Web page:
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Is an English backlash on its way after Scotland’s independence referendum? Whatever happens on September 18, the United Kingdom – already a lopsided entity since devolution to Scotland, Wales and Northern Ireland in the late 1990s – could look even less united.
A poll of English voters by Cardiff and Edinburgh universities last week suggested a hardening of attitudes. In the event of a No vote – the likeliest outcome – there were large majorities for the view that “Scottish MPs should be prevented [from] voting on laws that apply only in England”, and that public spending in Scotland should be reduced to the UK average. These difficult issues have been described as the “mad people in the attic” of the UK constitutional debate: the West Lothian question, which asks why Scottish MPs at Westminster can vote on English affairs while English MPs cannot vote on Scottish matters; and the Barnett formula, which shares out public spending to the UK’s four nations but has failed to eliminate a gap whereby Scotland receives nearly a fifth more per head than England.
England accounts for 84 per cent of the UK population, but English resentment at what is perceived as a raw deal has grown since devolution. Could this be the moment to deal with it? Alas for reformers, actions taken by political leaders seem more likely to fuel discontent. To persuade Scots to vote No, the main UK parties have promised further tax-raising powers for the Scottish parliament. The Barnett formula, far from being scrapped or radically reformed, would stay to determine the remaining block grant.
The West Lothian question is hard to resolve. Labour MPs, in particular, fear that if anything like an English parliament were created, they could win a UK-level majority yet leave the Conservatives in control of English affairs. Even a modest proposal by the governing UK coalition’s McKay Commission for English MPs to have a consultative vote on English bills has met opposition.
Pressure is also growing to devolve more fiscal power to England’s cities but, while the rhetoric of all the main parties is in favour of this, steps towards it are very cautious.
It is tempting to seek a bold solution. Historian Linda Colley has called for “devo max” in Scotland – devolution of all powers, apart from defence and foreign affairs – coupled with a written British constitution and a new English parliament, based in the north of England.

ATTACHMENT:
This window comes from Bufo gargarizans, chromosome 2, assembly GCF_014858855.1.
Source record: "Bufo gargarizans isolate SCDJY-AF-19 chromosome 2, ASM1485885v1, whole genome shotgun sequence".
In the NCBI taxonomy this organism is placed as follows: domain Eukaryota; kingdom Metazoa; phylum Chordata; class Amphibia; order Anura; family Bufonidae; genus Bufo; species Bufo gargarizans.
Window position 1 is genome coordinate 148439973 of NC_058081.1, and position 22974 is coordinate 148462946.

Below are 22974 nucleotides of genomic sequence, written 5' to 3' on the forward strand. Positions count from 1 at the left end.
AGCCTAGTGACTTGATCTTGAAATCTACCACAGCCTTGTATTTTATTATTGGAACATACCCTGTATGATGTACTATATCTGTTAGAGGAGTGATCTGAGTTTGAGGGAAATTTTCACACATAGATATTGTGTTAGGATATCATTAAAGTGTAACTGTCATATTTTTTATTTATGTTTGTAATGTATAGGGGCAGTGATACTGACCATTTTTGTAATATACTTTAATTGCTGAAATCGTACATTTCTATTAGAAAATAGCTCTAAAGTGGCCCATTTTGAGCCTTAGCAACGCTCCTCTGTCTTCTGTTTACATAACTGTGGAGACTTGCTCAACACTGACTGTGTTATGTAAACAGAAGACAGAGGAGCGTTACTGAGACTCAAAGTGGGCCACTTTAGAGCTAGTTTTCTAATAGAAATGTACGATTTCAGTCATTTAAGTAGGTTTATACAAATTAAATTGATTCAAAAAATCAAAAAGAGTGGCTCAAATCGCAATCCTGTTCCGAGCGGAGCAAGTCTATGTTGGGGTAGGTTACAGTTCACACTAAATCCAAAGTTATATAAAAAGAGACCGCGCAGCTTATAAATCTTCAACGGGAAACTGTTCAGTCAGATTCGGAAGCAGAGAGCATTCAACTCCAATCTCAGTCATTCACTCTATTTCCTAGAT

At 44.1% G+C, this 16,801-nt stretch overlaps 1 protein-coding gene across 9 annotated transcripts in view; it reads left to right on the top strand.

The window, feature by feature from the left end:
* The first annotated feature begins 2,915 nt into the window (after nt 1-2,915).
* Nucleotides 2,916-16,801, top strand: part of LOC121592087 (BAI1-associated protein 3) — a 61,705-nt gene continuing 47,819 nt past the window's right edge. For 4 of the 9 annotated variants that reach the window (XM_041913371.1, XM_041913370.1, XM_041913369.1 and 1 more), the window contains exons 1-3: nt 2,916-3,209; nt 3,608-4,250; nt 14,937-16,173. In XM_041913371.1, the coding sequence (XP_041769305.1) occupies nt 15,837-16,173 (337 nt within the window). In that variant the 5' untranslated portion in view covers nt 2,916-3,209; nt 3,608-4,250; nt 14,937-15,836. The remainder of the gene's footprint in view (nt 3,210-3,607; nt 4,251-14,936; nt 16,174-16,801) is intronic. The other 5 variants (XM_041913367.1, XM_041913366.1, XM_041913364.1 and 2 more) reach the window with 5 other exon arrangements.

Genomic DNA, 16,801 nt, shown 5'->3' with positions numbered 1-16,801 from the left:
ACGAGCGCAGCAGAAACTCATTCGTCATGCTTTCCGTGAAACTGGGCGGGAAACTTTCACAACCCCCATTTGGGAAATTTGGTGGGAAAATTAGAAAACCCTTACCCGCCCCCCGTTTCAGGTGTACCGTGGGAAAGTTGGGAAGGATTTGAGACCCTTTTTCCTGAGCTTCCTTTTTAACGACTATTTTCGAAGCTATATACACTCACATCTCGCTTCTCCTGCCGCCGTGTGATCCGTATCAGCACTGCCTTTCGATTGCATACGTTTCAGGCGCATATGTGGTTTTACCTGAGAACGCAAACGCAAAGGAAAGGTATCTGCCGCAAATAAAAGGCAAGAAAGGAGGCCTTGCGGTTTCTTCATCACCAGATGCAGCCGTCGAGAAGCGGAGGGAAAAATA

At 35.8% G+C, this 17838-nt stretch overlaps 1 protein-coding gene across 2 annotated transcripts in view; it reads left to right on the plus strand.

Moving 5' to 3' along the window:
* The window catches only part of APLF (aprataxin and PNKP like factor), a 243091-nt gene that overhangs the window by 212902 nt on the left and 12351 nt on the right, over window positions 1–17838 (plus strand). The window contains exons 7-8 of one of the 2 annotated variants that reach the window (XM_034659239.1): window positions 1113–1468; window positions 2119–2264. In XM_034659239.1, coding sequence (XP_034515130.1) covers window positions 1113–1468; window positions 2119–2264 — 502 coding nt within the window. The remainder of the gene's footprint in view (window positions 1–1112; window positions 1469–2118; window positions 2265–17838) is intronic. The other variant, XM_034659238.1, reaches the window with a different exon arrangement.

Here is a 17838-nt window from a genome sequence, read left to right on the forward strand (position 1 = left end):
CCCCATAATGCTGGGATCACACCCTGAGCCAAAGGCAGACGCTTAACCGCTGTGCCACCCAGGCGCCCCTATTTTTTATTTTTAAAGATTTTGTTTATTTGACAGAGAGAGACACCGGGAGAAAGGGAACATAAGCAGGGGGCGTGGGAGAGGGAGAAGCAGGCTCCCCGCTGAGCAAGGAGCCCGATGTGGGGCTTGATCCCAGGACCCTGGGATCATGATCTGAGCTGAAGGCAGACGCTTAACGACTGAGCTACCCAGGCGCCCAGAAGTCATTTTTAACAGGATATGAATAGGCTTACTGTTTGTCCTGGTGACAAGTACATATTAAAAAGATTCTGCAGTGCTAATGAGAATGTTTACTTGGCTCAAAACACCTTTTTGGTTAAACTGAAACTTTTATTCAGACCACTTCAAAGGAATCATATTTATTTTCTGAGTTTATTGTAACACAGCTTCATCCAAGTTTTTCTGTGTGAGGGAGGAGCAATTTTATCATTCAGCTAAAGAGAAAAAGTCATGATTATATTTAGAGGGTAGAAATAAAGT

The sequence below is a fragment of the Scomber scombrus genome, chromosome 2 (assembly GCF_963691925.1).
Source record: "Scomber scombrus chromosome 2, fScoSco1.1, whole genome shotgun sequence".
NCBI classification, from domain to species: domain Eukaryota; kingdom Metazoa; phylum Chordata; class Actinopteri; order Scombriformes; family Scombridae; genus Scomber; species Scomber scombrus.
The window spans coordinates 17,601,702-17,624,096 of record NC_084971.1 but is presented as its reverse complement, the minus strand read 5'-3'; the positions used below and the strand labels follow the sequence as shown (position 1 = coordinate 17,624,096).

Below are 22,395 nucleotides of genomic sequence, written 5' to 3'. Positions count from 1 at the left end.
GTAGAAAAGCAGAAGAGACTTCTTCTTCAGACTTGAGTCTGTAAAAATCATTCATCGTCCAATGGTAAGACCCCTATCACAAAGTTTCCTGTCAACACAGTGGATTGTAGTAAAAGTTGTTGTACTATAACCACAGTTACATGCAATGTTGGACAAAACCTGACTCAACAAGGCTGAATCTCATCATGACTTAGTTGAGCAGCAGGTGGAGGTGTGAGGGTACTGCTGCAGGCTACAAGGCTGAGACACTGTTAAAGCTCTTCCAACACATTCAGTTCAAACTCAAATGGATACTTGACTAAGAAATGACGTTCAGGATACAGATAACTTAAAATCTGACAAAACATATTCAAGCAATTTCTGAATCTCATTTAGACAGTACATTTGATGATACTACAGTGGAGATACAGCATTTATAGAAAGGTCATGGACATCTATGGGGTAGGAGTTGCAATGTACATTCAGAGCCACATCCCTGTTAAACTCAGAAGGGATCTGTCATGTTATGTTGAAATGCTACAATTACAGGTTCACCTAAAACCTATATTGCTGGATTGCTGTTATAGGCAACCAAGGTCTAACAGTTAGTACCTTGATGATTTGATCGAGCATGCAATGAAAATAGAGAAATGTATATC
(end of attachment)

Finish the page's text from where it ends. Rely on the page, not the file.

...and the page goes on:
The likelihood, though, is that change in England will come piecemeal if at all – and the UK’s messy constitutional arrangements could get messier still.
President Barack Obama recently endorsed a young girl’s suggestion to feature a woman on printed US currency. The chances of that happening are more remote than in the UK, where Jane Austen is to appear on the next £10 note after a campaign. So far the only woman to have graced a US bill is Martha Washington. The nation’s first first lady was featured on the face of the $1 silver certificate in 1886.
Candidates have to be dead. The same line-up has been on the bills since 1929, including ex-presidents Andrew Jackson and Abraham Lincoln, and founding fathers Benjamin Franklin and Alexander Hamilton. Alternatives have been suggested such as civil rights campaigner Rosa Parks or aviator Amelia Earhart, but any change looks a long way off.
How one yearns for a true “silly season” of slow news. August has lived up to its gruesome reputation for delivering the opposite, with Islamist atrocities in Iraq, conflict in Gaza, fighting in eastern Ukraine, an Ebola outbreak in Africa and race riots in the US.
It has often been thus. August brought the start of the first world war (1914), Hiroshima (1945), the crushing of the Prague Spring (1968), Richard Nixon’s resignation after Watergate (1974), Saddam Hussein’s invasion of Kuwait (1990), Princess Diana’s death (1997), the start of the financial crisis (2007) and Russia’s invasion of Georgia (2008).
Just about the only relief this August has been the “ice bucket challenge”, whereby celebrities are doused in aid of charity. Horror and trivia are so intermingled on social media that I half expected Abu Bakr al-Baghdadi, caliph of the self-proclaimed Islamic State, to take the challenge.
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